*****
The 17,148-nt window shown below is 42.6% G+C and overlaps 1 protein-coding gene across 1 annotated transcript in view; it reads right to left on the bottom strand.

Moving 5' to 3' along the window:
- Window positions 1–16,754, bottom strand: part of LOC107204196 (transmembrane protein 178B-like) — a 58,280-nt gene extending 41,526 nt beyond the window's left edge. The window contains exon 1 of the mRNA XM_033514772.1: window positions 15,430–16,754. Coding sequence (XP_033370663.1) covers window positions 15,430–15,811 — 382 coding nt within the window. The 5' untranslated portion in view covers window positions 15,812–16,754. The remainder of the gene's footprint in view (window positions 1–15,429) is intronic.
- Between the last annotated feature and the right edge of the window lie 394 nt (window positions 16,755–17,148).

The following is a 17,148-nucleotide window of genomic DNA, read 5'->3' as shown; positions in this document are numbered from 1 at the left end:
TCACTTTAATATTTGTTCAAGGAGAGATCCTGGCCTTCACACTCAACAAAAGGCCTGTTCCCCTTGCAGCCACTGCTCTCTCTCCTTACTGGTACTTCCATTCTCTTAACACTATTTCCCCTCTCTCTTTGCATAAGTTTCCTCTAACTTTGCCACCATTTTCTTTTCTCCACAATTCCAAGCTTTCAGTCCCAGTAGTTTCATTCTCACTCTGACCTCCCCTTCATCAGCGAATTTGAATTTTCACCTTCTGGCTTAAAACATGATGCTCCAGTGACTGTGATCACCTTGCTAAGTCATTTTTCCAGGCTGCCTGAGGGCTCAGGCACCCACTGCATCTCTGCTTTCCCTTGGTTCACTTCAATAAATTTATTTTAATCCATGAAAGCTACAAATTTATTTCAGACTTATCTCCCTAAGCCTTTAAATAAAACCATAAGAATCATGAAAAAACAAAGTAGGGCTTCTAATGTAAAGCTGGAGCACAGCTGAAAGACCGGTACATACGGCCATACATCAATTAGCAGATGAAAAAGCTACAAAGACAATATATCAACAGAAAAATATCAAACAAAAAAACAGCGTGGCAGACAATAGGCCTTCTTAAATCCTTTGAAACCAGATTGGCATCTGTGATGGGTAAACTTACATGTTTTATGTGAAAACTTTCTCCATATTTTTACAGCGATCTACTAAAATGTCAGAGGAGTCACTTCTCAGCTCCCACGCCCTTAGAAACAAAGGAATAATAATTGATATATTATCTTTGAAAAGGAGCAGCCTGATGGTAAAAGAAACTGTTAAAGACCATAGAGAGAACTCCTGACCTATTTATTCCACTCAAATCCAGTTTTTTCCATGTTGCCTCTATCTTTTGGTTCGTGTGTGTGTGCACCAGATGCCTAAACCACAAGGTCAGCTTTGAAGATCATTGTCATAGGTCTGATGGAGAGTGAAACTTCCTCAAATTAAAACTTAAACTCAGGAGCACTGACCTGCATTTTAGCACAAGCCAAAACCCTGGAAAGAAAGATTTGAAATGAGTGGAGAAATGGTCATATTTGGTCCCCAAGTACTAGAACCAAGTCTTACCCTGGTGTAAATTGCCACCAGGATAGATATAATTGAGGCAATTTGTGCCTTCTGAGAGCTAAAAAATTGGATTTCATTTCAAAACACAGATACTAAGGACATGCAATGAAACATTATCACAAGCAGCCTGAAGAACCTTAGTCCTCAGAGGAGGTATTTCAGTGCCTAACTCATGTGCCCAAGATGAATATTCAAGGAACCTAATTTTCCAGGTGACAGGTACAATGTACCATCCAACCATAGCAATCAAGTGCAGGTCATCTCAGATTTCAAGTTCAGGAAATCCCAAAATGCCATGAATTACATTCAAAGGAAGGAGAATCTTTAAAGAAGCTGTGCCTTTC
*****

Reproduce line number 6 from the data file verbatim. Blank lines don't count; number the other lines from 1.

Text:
TCACTTTAATATTTGTTCAAGGAGAGATCCTGGCCTTCACACTCAACAAAAGGCCTGTTCCCCTTGCAGCCACTGCTCTCTCTCCTTACTGGTACTTCCATTCTCTTAACACTATTTCCCCTCTCTCTTTGCATAAGTTTCCTCTAACTTTGCCACCATTTTCTTTTCTCCACAATTCCAAGCTTTCAGTCCCAGTAGTTTCATTCTCACTCTGACCTCCCCTTCATCAGCGAATTTGAATTTTCACCTTCTGGCTTAAAACATGATGCTCCAGTGACTGTGATCACCTTGCTAAGTCATTTTTCCAGGCTGCCTGAGGGCTCAGGCACCCACTGCATCTCTGCTTTCCCTTGGTTCACTTCAATAAATTTATTTTAATCCATGAAAGCTACAAATTTATTTCAGACTTATCTCCCTAAGCCTTTAAATAAAACCATAAGAATCATGAAAAAACAAAGTAGGGCTTCTAATGTAAAGCTGGAGCACAGCTGAAAGACCGGTACATACGGCCATACATCAATTAGCAGATGAAAAAGCTACAAAGACAATATATCAACAGAAAAATATCAAACAAAAAAACAGCGTGGCAGACAATAGGCCTTCTTAAATCCTTTGAAACCAGATTGGCATCTGTGATGGGTAAACTTACATGTTTTATGTGAAAACTTTCTCCATATTTTTACAGCGATCTACTAAAATGTCAGAGGAGTCACTTCTCAGCTCCCACGCCCTTAGAAACAAAGGAATAATAATTGATATATTATCTTTGAAAAGGAGCAGCCTGATGGTAAAAGAAACTGTTAAAGACCATAGAGAGAACTCCTGACCTATTTATTCCACTCAAATCCAGTTTTTTCCATGTTGCCTCTATCTTTTGGTTCGTGTGTGTGTGCACCAGATGCCTAAACCACAAGGTCAGCTTTGAAGATCATTGTCATAGGTCTGATGGAGAGTGAAACTTCCTCAAATTAAAACTTAAACTCAGGAGCACTGACCTGCATTTTAGCACAAGCCAAAACCCTGGAAAGAAAGATTTGAAATGAGTGGAGAAATGGTCATATTTGGTCCCCAAGTACTAGAACCAAGTCTTACCCTGGTGTAAATTGCCACCAGGATAGATATAATTGAGGCAATTTGTGCCTTCTGAGAGCTAAAAAATTGGATTTCATTTCAAAACACAGATACTAAGGACATGCAATGAAACATTATCACAAGCAGCCTGAAGAACCTTAGTCCTCAGAGGAGGTATTTCAGTGCCTAACTCATGTGCCCAAGATGAATATTCAAGGAACCTAATTTTCCAGGTGACAGGTACAATGTACCATCCAACCATAGCAATCAAGTGCAGGTCATCTCAGATTTCAAGTTCAGGAAATCCCAAAATGCCATGAATTACATTCAAAGGAAGGAGAATCTTTAAAGAAGCTGTGCCTTTC